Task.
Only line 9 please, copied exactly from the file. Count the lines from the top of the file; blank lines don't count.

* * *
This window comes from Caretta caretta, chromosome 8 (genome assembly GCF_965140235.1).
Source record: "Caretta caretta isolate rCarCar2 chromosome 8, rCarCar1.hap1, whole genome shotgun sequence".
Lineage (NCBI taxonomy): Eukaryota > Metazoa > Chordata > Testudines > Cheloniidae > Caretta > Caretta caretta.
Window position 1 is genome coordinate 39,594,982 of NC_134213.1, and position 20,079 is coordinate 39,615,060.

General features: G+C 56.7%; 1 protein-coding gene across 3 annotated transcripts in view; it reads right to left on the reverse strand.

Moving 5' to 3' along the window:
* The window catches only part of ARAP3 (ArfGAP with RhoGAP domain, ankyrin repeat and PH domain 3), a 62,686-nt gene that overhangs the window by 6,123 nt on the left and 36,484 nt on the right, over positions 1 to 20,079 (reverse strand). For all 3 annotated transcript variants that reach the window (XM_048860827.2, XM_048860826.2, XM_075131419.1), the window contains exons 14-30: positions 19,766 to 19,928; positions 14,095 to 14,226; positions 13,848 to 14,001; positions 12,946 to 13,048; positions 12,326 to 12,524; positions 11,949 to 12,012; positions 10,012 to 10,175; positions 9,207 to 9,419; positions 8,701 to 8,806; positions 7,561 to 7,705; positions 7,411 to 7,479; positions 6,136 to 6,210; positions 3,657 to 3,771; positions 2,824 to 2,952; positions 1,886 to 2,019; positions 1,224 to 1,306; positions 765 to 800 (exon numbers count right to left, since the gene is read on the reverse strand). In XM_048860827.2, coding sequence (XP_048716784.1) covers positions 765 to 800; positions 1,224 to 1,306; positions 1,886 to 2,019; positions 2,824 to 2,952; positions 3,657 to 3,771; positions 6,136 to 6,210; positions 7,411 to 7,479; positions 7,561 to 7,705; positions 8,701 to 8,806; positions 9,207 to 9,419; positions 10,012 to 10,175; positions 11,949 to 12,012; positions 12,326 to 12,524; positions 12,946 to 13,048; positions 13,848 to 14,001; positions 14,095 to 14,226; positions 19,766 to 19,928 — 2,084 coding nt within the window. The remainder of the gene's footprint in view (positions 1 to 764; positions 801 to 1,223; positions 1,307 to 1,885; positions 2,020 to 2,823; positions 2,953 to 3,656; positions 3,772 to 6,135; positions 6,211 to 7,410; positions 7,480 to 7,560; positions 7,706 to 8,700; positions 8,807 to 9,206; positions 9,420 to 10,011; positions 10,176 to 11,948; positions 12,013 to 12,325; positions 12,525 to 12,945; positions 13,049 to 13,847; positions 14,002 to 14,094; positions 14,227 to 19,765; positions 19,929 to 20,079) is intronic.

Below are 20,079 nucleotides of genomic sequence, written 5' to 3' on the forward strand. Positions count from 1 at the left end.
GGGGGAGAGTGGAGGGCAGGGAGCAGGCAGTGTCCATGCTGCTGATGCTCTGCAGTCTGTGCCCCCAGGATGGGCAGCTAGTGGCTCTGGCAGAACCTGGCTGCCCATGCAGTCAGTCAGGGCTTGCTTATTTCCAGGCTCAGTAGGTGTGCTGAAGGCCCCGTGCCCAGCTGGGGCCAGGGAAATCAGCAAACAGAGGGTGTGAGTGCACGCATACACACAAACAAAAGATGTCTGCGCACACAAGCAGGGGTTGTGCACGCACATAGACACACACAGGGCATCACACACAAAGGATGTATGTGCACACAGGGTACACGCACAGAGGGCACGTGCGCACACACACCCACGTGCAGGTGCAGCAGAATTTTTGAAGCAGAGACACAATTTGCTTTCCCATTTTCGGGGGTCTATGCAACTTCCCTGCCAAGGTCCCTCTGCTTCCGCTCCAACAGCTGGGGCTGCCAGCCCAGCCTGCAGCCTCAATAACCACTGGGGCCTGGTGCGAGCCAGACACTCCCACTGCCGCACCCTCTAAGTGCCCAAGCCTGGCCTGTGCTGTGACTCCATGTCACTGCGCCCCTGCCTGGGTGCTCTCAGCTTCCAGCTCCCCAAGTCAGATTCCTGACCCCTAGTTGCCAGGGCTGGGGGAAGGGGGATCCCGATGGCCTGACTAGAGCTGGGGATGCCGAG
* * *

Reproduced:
GGGGGAGAGTGGAGGGCAGGGAGCAGGCAGTGTCCATGCTGCTGATGCTCTGCAGTCTGTGCCCCCAGGATGGGCAGCTAGTGGCTCTGGCAGAACCTGGCTGCCCATGCAGTCAGTCAGGGCTTGCTTATTTCCAGGCTCAGTAGGTGTGCTGAAGGCCCCGTGCCCAGCTGGGGCCAGGGAAATCAGCAAACAGAGGGTGTGAGTGCACGCATACACACAAACAAAAGATGTCTGCGCACACAAGCAGGGGTTGTGCACGCACATAGACACACACAGGGCATCACACACAAAGGATGTATGTGCACACAGGGTACACGCACAGAGGGCACGTGCGCACACACACCCACGTGCAGGTGCAGCAGAATTTTTGAAGCAGAGACACAATTTGCTTTCCCATTTTCGGGGGTCTATGCAACTTCCCTGCCAAGGTCCCTCTGCTTCCGCTCCAACAGCTGGGGCTGCCAGCCCAGCCTGCAGCCTCAATAACCACTGGGGCCTGGTGCGAGCCAGACACTCCCACTGCCGCACCCTCTAAGTGCCCAAGCCTGGCCTGTGCTGTGACTCCATGTCACTGCGCCCCTGCCTGGGTGCTCTCAGCTTCCAGCTCCCCAAGTCAGATTCCTGACCCCTAGTTGCCAGGGCTGGGGGAAGGGGGATCCCGATGGCCTGACTAGAGCTGGGGATGCCGAG